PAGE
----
1. The requirement for a practical limit on what needs to be envisaged as “reasonably foreseeable consequences” derives not just from pragmatism but from the imperative that the notional decision-making process attributed to the protected person with regard to consent to sexual relations should not become divorced from the actual decision-making process carried out in that regard on a daily basis by persons of full capacity. That process, as Ms Richards observes, is largely visceral rather than cerebral, owing more to instinct and emotion than to analysis.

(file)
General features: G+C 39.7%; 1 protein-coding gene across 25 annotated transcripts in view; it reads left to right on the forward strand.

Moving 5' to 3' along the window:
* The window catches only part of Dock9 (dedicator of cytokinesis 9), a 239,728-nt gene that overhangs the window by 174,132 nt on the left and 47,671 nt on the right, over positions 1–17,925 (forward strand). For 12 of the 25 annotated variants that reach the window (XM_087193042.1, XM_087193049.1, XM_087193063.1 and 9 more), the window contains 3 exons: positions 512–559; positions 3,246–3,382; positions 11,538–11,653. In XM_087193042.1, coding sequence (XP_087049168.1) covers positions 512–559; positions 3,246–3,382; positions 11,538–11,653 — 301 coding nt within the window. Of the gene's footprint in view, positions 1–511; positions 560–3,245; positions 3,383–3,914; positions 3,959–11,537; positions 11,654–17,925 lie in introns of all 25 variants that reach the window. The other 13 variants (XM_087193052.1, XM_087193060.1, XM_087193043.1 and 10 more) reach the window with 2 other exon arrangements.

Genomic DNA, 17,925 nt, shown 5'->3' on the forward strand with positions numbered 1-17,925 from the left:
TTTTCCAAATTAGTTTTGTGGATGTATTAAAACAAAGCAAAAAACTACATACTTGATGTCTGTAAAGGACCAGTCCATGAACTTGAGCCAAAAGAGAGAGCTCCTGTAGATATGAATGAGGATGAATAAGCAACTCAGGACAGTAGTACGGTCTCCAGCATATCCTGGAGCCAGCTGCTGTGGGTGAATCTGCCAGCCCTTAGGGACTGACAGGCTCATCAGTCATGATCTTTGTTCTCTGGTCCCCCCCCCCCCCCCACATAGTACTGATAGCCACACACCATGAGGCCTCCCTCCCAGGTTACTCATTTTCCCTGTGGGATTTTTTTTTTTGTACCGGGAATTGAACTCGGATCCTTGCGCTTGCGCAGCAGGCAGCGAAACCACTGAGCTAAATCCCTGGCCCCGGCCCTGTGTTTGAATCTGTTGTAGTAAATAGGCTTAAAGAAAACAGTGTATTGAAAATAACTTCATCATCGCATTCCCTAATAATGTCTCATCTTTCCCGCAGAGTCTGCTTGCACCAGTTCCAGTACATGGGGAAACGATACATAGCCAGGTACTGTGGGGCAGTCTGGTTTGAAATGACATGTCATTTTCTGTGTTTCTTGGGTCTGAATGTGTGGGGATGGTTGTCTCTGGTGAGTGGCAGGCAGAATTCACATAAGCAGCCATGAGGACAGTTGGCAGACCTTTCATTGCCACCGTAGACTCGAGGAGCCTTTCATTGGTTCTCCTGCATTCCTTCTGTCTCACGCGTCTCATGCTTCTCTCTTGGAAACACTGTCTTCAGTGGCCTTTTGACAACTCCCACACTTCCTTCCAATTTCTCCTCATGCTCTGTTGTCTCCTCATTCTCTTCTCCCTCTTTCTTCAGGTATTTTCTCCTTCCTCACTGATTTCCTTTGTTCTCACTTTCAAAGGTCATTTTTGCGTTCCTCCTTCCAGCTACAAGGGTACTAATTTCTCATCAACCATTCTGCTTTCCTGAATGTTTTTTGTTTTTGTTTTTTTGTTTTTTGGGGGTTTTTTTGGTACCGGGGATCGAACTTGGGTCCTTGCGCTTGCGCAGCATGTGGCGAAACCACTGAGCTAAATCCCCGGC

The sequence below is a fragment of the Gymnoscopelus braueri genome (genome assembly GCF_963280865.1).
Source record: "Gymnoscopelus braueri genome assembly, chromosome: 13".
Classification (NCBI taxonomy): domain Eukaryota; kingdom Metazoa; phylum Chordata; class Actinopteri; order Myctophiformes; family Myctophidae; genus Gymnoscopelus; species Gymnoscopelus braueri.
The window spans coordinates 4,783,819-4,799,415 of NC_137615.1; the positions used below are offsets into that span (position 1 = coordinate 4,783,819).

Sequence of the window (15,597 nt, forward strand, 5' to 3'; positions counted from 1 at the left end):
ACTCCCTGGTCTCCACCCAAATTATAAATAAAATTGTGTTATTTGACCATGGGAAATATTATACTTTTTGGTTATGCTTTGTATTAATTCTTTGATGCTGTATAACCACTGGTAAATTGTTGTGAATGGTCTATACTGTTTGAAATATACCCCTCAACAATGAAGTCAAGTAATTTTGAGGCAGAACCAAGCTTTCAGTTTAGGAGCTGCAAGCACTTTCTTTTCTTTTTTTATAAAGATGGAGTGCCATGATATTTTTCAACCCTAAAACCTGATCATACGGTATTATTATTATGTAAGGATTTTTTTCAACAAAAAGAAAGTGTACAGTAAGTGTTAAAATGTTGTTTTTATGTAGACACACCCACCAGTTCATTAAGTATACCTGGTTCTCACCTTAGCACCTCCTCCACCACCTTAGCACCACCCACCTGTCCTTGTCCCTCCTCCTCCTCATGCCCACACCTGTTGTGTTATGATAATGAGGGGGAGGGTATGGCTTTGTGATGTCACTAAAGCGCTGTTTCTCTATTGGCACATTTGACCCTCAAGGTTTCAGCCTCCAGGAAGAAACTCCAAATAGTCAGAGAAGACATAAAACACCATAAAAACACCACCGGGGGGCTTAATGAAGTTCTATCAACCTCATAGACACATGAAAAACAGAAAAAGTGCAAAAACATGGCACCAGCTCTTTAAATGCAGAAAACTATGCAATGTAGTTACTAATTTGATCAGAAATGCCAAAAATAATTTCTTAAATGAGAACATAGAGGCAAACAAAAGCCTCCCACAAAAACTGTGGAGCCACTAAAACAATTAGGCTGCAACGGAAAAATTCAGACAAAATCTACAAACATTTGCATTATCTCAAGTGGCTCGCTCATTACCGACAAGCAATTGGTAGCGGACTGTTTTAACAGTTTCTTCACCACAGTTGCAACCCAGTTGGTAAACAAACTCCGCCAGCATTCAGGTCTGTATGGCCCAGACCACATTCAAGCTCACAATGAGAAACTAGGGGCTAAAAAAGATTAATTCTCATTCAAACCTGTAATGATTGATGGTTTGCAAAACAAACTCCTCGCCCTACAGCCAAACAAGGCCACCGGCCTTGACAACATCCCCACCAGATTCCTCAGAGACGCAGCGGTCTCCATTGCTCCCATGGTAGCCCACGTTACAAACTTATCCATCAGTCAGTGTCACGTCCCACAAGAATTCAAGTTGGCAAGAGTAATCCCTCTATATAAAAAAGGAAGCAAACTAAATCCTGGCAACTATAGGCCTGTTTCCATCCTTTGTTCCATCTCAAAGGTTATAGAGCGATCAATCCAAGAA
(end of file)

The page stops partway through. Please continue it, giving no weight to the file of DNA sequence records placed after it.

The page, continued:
1. It is for that reason also that the ability to use and weigh information is unlikely to loom large in the evaluation of capacity to consent to sexual relations. It is not an irrelevant consideration; indeed (as we have emphasised) the statute mandates that it be taken into account, but the notional process of using and weighing information attributed to the protected person should not involve a refined analysis of the sort which does not typically inform the decision to consent to sexual relations made by a person of full capacity. That is the point which Munby J was seeking to make in MN at paragraph 84, which we have reproduced at paragraph 35 above. It is precisely this point at which Hedley J was driving in A NHS Trust v P when he observed that “the intention of the Act is not to dress an incapacitous person in forensic cotton wool but to allow them as far as possible to make the same mistakes that all other human beings are at liberty to make and not infrequently do”.